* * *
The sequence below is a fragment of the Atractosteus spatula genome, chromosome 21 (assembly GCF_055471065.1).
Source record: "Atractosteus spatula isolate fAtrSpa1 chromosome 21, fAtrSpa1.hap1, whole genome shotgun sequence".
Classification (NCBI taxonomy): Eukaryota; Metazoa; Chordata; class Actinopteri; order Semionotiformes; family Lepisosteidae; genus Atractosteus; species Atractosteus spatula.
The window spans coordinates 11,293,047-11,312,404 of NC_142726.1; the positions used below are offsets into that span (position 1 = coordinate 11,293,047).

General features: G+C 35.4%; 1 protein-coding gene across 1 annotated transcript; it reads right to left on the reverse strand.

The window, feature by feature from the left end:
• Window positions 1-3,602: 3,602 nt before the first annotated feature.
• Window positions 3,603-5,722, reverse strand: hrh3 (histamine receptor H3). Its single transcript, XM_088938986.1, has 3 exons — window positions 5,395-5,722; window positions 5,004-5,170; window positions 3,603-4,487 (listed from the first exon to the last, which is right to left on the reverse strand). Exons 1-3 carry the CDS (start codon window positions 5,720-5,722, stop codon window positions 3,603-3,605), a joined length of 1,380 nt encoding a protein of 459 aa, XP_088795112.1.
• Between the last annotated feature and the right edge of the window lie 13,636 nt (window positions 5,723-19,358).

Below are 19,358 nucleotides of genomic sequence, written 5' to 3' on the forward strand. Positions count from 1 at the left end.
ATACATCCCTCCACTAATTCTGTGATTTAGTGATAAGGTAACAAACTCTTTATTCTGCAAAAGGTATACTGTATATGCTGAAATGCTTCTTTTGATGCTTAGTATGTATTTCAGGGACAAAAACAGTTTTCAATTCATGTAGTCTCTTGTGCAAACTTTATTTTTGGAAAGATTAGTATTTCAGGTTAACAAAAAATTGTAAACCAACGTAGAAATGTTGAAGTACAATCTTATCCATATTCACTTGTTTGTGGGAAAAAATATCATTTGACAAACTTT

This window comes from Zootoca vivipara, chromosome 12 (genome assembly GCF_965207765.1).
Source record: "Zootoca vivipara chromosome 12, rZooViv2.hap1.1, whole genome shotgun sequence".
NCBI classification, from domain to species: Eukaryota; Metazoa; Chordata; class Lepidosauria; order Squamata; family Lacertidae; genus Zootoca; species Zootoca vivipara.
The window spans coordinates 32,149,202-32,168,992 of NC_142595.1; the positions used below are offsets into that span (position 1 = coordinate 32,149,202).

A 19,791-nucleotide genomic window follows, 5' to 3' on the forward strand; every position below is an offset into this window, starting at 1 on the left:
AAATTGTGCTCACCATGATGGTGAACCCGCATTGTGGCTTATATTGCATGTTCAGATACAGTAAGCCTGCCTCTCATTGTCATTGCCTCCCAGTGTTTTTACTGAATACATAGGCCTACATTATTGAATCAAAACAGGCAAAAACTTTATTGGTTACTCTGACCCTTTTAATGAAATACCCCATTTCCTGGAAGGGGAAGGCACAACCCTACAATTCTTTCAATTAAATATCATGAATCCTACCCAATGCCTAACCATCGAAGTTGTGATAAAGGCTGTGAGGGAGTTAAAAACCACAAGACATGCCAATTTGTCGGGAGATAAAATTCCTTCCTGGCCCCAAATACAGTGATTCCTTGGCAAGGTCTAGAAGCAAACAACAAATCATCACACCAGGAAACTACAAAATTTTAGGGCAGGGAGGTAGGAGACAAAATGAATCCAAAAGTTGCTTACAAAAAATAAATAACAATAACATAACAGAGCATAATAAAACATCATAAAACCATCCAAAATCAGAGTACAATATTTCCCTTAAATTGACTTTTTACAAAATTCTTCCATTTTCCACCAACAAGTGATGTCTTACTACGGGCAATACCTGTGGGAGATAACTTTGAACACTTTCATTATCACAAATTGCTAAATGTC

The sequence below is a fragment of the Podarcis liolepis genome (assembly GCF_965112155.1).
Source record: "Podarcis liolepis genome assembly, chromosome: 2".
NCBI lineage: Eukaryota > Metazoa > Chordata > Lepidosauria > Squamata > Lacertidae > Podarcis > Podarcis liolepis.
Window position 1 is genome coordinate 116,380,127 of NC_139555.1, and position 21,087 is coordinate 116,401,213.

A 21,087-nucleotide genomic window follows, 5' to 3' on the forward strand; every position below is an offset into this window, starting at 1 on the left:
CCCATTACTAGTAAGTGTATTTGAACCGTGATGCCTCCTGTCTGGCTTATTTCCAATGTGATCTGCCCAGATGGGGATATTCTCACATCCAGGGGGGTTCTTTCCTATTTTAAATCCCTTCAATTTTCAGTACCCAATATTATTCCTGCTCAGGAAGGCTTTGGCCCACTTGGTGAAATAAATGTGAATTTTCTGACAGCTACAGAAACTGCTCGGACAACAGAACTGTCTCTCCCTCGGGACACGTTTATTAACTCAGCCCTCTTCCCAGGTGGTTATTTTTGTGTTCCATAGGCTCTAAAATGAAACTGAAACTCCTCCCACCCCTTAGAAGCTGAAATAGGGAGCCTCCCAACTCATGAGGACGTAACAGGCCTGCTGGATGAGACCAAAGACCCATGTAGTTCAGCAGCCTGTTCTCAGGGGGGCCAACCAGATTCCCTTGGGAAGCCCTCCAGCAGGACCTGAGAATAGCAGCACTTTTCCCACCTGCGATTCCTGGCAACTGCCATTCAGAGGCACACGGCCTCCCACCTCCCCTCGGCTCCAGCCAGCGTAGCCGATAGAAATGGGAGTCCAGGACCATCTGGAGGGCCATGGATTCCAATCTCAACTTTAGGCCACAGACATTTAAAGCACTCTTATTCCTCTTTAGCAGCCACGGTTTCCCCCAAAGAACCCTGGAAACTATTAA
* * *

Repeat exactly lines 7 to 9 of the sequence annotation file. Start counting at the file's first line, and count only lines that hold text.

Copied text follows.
• Window positions 1-3,602: 3,602 nt before the first annotated feature.
• Window positions 3,603-5,722, reverse strand: hrh3 (histamine receptor H3). Its single transcript, XM_088938986.1, has 3 exons — window positions 5,395-5,722; window positions 5,004-5,170; window positions 3,603-4,487 (listed from the first exon to the last, which is right to left on the reverse strand). Exons 1-3 carry the CDS (start codon window positions 5,720-5,722, stop codon window positions 3,603-3,605), a joined length of 1,380 nt encoding a protein of 459 aa, XP_088795112.1.
• Between the last annotated feature and the right edge of the window lie 13,636 nt (window positions 5,723-19,358).